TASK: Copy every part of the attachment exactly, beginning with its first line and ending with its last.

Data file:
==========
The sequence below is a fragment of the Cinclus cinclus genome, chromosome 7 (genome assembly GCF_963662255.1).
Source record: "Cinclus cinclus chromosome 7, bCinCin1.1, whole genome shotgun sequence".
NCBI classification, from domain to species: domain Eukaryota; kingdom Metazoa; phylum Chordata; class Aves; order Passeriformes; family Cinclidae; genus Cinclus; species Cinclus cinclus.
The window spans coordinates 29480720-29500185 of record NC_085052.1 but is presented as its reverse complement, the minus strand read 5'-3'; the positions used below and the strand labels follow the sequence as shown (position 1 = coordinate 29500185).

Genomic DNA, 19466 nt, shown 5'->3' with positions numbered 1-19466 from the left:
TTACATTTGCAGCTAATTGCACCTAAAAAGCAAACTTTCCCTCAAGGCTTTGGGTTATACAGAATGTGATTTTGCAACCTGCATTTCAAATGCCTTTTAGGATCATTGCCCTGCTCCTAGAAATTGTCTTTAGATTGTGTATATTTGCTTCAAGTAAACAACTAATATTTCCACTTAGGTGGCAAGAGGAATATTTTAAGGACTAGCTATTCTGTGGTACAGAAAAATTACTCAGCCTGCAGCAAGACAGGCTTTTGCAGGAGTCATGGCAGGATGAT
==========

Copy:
The sequence below is a fragment of the Cinclus cinclus genome, chromosome 7 (genome assembly GCF_963662255.1).
Source record: "Cinclus cinclus chromosome 7, bCinCin1.1, whole genome shotgun sequence".
NCBI classification, from domain to species: domain Eukaryota; kingdom Metazoa; phylum Chordata; class Aves; order Passeriformes; family Cinclidae; genus Cinclus; species Cinclus cinclus.
The window spans coordinates 29480720-29500185 of record NC_085052.1 but is presented as its reverse complement, the minus strand read 5'-3'; the positions used below and the strand labels follow the sequence as shown (position 1 = coordinate 29500185).

Genomic DNA, 19466 nt, shown 5'->3' with positions numbered 1-19466 from the left:
TTACATTTGCAGCTAATTGCACCTAAAAAGCAAACTTTCCCTCAAGGCTTTGGGTTATACAGAATGTGATTTTGCAACCTGCATTTCAAATGCCTTTTAGGATCATTGCCCTGCTCCTAGAAATTGTCTTTAGATTGTGTATATTTGCTTCAAGTAAACAACTAATATTTCCACTTAGGTGGCAAGAGGAATATTTTAAGGACTAGCTATTCTGTGGTACAGAAAAATTACTCAGCCTGCAGCAAGACAGGCTTTTGCAGGAGTCATGGCAGGATGAT